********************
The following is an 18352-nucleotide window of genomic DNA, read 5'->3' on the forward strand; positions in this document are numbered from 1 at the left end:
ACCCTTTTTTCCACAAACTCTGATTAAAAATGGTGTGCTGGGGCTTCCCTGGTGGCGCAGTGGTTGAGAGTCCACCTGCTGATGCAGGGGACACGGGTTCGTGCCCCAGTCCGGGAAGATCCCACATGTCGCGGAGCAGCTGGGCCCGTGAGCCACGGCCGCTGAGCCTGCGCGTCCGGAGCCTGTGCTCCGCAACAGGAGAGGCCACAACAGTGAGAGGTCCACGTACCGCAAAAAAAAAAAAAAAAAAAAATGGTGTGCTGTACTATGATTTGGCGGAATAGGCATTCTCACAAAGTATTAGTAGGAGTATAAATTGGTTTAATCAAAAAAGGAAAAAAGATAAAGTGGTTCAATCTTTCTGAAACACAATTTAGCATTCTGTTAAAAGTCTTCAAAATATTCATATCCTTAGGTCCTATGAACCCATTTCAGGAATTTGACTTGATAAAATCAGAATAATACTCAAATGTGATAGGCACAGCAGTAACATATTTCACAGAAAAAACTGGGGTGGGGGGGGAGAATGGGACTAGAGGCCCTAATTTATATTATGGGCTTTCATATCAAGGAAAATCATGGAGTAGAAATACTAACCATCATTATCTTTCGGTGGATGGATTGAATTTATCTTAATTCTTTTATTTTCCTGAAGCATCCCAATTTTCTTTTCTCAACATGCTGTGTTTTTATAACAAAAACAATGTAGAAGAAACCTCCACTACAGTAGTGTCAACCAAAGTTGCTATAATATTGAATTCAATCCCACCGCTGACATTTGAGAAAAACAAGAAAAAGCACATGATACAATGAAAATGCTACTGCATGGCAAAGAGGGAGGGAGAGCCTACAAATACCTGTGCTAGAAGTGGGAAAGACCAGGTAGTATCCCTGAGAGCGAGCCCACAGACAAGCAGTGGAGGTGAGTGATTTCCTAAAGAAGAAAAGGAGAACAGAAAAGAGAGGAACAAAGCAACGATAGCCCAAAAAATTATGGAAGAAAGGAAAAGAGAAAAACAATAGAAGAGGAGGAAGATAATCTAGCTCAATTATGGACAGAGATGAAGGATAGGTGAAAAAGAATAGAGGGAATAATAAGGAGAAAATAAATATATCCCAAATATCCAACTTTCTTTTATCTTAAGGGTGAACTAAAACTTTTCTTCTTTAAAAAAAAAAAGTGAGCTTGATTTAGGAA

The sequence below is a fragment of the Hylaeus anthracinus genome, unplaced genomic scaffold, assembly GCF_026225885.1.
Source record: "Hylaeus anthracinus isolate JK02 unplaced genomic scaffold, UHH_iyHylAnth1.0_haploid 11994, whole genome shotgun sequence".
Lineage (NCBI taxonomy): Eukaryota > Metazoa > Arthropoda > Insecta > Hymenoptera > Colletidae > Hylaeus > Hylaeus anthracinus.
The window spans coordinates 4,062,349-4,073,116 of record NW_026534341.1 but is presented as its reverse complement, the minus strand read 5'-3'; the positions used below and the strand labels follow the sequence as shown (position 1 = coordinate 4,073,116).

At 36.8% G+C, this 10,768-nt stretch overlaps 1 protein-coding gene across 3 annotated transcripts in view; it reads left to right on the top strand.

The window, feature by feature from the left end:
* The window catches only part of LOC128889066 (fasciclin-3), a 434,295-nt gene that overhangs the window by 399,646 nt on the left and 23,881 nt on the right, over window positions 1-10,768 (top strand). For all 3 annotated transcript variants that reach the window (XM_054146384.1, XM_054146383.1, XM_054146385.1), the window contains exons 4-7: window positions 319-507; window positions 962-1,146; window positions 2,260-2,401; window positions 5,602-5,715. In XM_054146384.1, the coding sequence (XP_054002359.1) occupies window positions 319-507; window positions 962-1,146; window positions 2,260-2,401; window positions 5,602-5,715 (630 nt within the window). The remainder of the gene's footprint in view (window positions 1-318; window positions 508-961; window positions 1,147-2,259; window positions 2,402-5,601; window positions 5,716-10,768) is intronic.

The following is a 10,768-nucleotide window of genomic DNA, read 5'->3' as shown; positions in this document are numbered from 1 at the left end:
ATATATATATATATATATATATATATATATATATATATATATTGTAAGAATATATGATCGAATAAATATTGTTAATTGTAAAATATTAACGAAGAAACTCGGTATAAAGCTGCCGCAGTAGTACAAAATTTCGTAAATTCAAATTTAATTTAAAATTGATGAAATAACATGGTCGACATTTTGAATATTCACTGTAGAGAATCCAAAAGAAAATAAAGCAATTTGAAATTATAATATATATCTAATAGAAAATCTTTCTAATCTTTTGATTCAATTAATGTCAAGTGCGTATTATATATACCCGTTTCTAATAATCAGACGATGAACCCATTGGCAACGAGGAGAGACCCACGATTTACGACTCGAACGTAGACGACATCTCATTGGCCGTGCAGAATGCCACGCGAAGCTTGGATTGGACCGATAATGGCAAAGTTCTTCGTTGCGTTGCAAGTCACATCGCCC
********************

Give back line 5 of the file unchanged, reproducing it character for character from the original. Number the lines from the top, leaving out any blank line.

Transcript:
Lineage (NCBI taxonomy): Eukaryota > Metazoa > Arthropoda > Insecta > Hymenoptera > Colletidae > Hylaeus > Hylaeus anthracinus.